I honestly feel bad for Jason Pierce, the primary songwriter and only consistent member of Spiritualized. He’s one of those musicians who happen to have the misfortune of having created a landmark, career-defining album. Most of these albums are nearly impossible to live up to. Oh sure, there’s a small amount of people who can do it – your Dylans, your Stones, your Radioheads – but even they tend to only be able to do it for so long, and with a whole lot of ups-and-downs along the way. And the rest of them, the ones that aren’t so lucky? They have to live out the rest of their careers in reaction to that one album, churning out release after release amid the constant disappointing cries of “Yeah it’s good, but it’s no *blank*”; such is the unfortunate situation that Pierce, finds himself in with every Spiritualized record since Ladies and Gentlemen We Are Floating in Space.
After the full-out orchestral craziness of Let It Come Down and the somewhat more subdued Songs in A&E, Spiritualized’s newest record Sweet Heart Sweet Light is something of a return to form. Most of the songs are drone-y, self-indulgent mini-epics, every inch of space filled out with layers of guitars, female back-up vocals, and string sections. The new thing here is that it seems like Pierce has discovered indie rock, so “Hey Jane” thumps around with cool garage rock melodicism, like a White Stripes song stretched out to nine minutes and with layers of stuff piled on top of it; and underneath the screeching guitar noise, “I Am What I Am” is really just a mellow R n’ B track.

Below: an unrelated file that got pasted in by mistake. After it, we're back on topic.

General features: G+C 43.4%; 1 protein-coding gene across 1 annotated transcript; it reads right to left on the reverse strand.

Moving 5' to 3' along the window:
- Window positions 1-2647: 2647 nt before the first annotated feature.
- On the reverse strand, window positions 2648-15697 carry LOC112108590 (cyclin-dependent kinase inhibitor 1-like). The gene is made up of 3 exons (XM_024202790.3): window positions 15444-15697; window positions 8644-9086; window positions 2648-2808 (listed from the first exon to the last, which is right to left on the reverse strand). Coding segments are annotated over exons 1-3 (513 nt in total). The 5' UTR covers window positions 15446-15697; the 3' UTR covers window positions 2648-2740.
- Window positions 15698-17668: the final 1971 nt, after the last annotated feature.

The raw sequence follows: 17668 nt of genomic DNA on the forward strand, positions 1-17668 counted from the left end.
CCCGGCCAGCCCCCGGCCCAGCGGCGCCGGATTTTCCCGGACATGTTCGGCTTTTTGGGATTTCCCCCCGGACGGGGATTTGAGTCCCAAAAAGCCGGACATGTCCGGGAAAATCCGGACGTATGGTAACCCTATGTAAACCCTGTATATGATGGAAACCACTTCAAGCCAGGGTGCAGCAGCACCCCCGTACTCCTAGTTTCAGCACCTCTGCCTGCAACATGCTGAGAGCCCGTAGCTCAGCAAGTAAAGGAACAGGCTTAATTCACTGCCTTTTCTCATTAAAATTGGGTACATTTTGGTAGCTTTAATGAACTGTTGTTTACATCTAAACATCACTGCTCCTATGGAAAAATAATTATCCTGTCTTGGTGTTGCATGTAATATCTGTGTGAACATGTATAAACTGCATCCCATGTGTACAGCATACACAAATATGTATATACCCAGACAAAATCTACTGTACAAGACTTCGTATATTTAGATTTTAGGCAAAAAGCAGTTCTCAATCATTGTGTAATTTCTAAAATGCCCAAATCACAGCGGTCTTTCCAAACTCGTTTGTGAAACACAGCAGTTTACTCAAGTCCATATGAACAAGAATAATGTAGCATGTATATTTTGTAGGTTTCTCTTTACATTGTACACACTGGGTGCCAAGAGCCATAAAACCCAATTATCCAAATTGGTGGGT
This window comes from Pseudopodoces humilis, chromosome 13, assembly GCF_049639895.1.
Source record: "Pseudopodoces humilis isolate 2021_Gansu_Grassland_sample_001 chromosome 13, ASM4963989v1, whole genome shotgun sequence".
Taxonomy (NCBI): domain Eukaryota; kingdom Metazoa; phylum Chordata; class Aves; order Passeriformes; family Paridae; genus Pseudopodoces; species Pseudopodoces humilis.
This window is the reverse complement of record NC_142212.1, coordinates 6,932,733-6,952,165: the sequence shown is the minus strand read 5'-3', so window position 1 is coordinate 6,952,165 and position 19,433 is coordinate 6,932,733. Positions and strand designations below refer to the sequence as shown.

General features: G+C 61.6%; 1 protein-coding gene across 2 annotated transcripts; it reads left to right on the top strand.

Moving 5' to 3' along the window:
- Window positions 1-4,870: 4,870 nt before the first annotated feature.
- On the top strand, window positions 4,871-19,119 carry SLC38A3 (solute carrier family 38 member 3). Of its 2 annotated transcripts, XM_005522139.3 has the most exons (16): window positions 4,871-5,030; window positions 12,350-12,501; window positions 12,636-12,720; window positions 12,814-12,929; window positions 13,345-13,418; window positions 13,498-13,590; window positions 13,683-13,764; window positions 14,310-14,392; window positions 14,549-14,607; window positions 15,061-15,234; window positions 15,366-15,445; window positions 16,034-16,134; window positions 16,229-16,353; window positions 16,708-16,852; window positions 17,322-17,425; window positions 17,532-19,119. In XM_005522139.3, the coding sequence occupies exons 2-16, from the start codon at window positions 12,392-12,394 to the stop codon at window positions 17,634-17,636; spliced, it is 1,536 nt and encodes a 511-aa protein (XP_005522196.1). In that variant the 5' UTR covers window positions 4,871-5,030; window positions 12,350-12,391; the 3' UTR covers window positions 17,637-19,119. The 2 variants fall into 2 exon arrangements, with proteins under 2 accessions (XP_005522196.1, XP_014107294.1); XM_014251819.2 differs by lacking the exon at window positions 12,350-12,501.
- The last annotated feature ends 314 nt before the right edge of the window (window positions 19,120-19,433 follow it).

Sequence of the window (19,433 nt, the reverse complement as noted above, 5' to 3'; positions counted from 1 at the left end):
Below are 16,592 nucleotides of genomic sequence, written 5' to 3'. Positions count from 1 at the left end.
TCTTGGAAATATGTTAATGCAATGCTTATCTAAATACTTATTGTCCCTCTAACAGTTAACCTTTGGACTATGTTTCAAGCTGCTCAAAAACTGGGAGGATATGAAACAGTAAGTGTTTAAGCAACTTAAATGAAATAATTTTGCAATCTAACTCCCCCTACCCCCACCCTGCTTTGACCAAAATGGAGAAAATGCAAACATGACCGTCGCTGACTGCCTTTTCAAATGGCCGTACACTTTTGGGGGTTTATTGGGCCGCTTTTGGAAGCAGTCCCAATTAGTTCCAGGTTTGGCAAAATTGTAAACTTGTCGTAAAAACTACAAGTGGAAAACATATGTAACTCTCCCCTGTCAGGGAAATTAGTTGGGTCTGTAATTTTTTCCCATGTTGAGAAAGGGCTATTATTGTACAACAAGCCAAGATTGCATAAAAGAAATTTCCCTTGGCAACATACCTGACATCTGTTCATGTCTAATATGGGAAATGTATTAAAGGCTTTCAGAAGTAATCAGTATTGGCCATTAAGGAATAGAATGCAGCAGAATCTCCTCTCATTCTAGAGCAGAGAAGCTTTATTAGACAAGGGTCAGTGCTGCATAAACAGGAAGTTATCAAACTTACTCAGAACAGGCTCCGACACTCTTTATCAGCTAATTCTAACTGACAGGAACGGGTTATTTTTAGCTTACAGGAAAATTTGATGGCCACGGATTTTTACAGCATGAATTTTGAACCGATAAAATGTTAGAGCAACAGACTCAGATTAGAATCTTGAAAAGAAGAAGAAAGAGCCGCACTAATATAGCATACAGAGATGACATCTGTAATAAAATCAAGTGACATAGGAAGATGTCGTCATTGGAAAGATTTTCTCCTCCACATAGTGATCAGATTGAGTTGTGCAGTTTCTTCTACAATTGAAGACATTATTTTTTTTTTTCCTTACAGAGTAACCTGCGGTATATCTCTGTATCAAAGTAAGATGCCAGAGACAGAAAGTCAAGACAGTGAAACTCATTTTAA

These songs lend a sense of experimentation to the record, but it really feels like it’s playing in the same sandbox as earlier Spiritualized material – for the most part, the songs are the same really big-sounding space-rock anthems as before, but with a couple new elements thrown in. It’s not a reinvention, but it is a solid set of tunes, which lends it to be being a bit of a “grower” – it takes a few listens to really get into. The problem is that once it clicks, it may not be entirely worth the effort; all of the songs are very pleasant, but none of them match the energy of opener “Hey Jane”. There’s a sense that Pierce, while still as capable a songwriter as ever, isn’t really taking any risks here; it’s a very safe record. So instead of being transcendent, it just kind of is what it is; a solid release by a pretty consistent band. In the end, it’s definitely good – but it’s no Ladies and Gentlemen We Are Floating in Space.